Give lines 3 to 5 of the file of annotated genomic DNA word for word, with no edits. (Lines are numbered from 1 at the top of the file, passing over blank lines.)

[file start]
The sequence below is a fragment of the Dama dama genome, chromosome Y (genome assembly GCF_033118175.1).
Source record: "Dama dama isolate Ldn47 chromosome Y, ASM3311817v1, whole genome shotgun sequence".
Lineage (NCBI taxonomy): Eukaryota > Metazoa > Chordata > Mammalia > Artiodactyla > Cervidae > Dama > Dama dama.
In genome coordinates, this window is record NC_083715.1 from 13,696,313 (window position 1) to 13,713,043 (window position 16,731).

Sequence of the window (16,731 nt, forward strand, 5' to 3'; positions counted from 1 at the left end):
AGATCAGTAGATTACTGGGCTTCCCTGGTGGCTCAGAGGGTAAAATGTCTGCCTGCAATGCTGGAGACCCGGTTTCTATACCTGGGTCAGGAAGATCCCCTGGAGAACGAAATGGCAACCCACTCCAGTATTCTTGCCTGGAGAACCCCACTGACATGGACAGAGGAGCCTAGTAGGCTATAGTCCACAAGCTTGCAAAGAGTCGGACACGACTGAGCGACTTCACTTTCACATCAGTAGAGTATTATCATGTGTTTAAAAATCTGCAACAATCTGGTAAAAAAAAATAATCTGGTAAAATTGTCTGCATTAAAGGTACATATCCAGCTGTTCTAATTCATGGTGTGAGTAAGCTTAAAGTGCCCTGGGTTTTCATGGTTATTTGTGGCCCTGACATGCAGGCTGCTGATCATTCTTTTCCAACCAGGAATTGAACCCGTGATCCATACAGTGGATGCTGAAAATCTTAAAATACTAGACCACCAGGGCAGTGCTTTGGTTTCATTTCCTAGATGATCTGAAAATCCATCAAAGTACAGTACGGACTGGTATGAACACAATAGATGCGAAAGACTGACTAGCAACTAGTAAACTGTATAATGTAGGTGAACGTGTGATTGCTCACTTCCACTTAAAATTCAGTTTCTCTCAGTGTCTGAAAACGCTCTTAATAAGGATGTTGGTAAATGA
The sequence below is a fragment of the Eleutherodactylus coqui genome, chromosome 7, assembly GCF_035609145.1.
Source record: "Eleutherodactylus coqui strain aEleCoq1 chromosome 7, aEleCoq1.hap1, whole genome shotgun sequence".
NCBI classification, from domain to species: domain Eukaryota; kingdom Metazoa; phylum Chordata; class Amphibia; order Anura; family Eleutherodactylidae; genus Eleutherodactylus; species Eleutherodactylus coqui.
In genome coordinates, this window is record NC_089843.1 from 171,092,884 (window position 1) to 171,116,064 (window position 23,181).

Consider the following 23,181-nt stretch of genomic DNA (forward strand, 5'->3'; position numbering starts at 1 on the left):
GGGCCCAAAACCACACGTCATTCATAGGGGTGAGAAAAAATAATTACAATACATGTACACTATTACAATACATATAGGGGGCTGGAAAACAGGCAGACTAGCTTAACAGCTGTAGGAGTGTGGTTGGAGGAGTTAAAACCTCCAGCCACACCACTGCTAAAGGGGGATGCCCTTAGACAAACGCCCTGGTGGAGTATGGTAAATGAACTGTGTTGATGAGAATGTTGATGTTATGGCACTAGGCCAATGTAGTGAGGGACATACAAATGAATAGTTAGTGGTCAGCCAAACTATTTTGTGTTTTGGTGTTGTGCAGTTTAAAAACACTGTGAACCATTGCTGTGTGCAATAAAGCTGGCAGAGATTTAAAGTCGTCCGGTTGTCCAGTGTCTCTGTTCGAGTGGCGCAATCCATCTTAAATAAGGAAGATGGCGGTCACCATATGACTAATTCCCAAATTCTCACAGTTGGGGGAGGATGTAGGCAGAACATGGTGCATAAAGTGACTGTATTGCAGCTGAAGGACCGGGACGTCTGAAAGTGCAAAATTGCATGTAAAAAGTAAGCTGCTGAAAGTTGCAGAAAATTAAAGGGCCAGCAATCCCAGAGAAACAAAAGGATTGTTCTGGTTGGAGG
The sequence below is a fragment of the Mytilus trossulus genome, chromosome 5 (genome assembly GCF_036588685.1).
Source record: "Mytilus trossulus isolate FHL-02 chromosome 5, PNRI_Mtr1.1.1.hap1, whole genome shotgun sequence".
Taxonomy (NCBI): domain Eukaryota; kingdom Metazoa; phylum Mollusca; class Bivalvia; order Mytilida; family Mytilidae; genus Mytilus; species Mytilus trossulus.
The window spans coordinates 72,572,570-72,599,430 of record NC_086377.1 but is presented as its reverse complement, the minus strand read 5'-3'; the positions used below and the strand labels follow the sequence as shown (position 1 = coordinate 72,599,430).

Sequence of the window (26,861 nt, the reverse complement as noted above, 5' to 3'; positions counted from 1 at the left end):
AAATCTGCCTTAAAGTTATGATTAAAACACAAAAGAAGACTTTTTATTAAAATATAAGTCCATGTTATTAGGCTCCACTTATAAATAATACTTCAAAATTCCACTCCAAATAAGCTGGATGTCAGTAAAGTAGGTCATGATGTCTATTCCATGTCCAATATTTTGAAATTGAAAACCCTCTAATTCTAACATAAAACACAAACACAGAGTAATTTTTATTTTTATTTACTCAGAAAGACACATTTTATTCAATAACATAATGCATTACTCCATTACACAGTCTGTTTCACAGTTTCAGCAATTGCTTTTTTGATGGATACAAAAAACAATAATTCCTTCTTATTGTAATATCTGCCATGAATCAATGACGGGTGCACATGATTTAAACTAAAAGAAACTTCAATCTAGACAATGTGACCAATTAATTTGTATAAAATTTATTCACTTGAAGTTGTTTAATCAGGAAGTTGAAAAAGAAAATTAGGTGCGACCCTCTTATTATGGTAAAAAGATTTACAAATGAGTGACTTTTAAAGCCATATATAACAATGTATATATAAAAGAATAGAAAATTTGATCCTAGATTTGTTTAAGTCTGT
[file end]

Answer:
Lineage (NCBI taxonomy): Eukaryota > Metazoa > Chordata > Mammalia > Artiodactyla > Cervidae > Dama > Dama dama.
In genome coordinates, this window is record NC_083715.1 from 13,696,313 (window position 1) to 13,713,043 (window position 16,731).

Sequence of the window (16,731 nt, forward strand, 5' to 3'; positions counted from 1 at the left end):